State governments have long used their powers to preempt local government rulings. This practice, known as preemption, describes the primacy of a higher authority of law (e.g. the state) over a lower authority (e.g. counties and cities). 

In May, Policies for Action announced six new grants for research into the ways that preemption in multiple states may be impacting racial justice and health equity. 

Researchers at Boston’s Drexel University, University of Iowa, University of Kansas Center for Research, University of Memphis, the University of North Carolina at Greensboro Center for Housing and Community Studies, and University of California, Irvine will explore the issue from multiple angles.

Collectively, these studies will attempt to fill in knowledge gaps in the research on how state preemption impacts local governments and communities.

Here is a snapshot of what these new projects will explore:

Effects of State Preemption of Local Immigration Policies on Voting, Public Assistance Participation and Birth Outcomes Among Immigrant Households

Drexel University researchers aim to quantify the effects of state preemption of local immigration policies on voting, participation in public assistance programs, and birth outcomes. The study explores how state-level preemption of local policies affects various immigrant groups, including undocumented and authorized immigrants, residents in mixed-status households, and larger populations, especially Latinos. It will focus much of its attention on Latinos, the largest immigrant group in the U.S., because prior research indicates that anti-immigrant policies negatively impact their health and social conditions.

Innovation and Measurement of Preemptive Action on Racial Justice and Health Equity Curriculum Teaching (IMPACT)

At the University of Iowa, the research will examine the impact of policies that preempt instruction on racial justice and health equity in Iowa school districts and hopes to provide comprehensive insights into the intersection of policy and mental health equity. Researchers will examine the association of mental health emergencies and prevalence among Iowa’s youth following the enactment of preemption policies related to racism, sexism, gender education, and diversity and inclusion efforts. The proposed work aims to assist school districts and communities in Iowa in revising local policies to counteract any negative effects of state preemptive policies.

The Role of State Preemption on the Health Equity & Economic Security of Communities of Color in the Kansas City Metro Area

The ESHE (Economic Security and Health Equity) project at the University of Kansas Center for Research will examine the drivers and effects of state preemption laws in Kansas and Missouri that limit local government control over economic and housing policies. This study seeks to understand the reasons behind these preemptive policies and will explore how preemption has impacted the economic security and health equity of residents of color in the Kansas City Metropolitan area. 

Workers’ Rights Preemption, Political Power, and Racial Equity in the U.S. South

Researchers at the University of Memphis will scrutinize state preemption of local workers' rights policies, focusing on how these laws influence the efficacy of local governments and whether they affect public engagement, particularly within communities of color. It will examine the organizing strategies of Black-led community groups and their interactions with governmental bodies in the face of restrictive state legislation.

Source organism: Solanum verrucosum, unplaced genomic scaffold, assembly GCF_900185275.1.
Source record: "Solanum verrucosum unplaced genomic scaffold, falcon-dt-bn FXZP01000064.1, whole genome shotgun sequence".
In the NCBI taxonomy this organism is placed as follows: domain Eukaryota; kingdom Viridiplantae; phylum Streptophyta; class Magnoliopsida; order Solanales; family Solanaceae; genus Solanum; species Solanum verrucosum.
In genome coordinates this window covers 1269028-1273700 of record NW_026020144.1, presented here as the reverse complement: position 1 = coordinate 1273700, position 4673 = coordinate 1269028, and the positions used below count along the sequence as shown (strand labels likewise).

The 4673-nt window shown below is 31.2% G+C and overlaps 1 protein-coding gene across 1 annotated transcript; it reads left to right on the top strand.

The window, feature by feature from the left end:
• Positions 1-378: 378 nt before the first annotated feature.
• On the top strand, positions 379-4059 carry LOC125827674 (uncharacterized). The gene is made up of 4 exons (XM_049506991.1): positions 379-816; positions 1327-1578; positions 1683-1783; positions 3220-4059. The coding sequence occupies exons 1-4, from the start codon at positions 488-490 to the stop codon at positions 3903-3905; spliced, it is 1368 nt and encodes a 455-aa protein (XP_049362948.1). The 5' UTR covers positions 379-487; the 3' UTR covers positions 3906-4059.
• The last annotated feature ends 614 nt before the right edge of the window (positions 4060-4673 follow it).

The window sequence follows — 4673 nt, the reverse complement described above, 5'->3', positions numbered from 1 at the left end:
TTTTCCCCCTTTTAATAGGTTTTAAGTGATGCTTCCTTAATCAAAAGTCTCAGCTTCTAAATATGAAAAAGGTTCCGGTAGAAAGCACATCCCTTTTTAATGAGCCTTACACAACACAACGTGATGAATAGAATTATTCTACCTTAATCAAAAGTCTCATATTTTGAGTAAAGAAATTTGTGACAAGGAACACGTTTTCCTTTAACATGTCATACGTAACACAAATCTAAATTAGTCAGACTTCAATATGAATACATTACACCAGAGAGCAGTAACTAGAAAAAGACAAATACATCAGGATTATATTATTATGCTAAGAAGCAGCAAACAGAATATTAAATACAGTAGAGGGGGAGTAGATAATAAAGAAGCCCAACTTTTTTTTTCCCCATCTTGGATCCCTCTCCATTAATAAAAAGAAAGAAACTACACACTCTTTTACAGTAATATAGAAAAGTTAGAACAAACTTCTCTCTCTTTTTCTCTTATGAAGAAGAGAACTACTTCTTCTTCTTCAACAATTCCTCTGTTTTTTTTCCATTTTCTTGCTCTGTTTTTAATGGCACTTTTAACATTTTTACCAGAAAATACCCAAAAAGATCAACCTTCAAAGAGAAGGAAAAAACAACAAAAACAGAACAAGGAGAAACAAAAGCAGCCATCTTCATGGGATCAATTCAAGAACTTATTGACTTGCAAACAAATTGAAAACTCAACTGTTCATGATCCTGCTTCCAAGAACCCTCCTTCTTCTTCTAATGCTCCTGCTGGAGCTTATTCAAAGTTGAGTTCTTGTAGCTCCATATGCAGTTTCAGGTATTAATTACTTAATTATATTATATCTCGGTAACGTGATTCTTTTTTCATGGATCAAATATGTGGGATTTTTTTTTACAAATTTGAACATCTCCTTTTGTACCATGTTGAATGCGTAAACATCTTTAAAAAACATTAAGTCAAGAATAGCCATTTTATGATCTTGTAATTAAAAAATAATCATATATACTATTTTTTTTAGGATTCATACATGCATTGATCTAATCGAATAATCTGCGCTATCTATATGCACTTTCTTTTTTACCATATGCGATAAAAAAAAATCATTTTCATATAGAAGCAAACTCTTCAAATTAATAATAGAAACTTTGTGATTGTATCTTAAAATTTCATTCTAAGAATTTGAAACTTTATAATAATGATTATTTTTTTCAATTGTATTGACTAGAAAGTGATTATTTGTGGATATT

How Does State Preemption of Proactive Local Housing Code Enforcement Impact Racial Justice and Health Equity Outcomes?

A project from the University of North Carolina at Greensboro Center for Housing and Community Studies will examine the effects of a North Carolina law that bars local governments from adopting proactive local housing code enforcement programs that require rental units to pass housing code inspection prior to leasing.

This prohibition forced the city of Greenville, N.C. to revert to reactive, complaint-based enforcement methods – weaker methods that allow many violations to go undetected. This change in policy shifts responsibility for enforcement from the local government to the renters themselves, who researchers believe may have many reasons for remaining passive about reporting violations. Based on prior research showing that access to affordable housing is a key social determinant of health, this project seeks to research the potential link between housing code enforcement and health. 

Can Land-Use Preemption Promote Racial Justice and Health Equity in California?

Some states have preempted local land-use regulation with the explicit goal of promoting racial equity. California is one example.

It is well established that local land-use regulation has led to substantial racial segregation, magnified the racial wealth gap, and produced disparities in access to a variety of resources and opportunities. Researchers at University of California, Irvine will assess whether preemption of local land-use regulation (specifically, state laws passed in California from 2016 to 2020) have produced beneficial impacts for racial justice and health equity. Have these laws, intended to preempt local restrictions on accessory dwelling units (ADUs), had a measurable impact on residential segregation? This is the project’s central question.


P4A will continue to shine light on this research, with the intention to build evidence for effective policies that balance the rights and opportunities of all people, and support racial and health equity. Stay tuned for updates and discussions about these and other interesting policy topics. 

Policies for Action (P4A) is a signature research program of the Robert Wood Johnson Foundation, administered through the national coordinating center at the Urban Institute.

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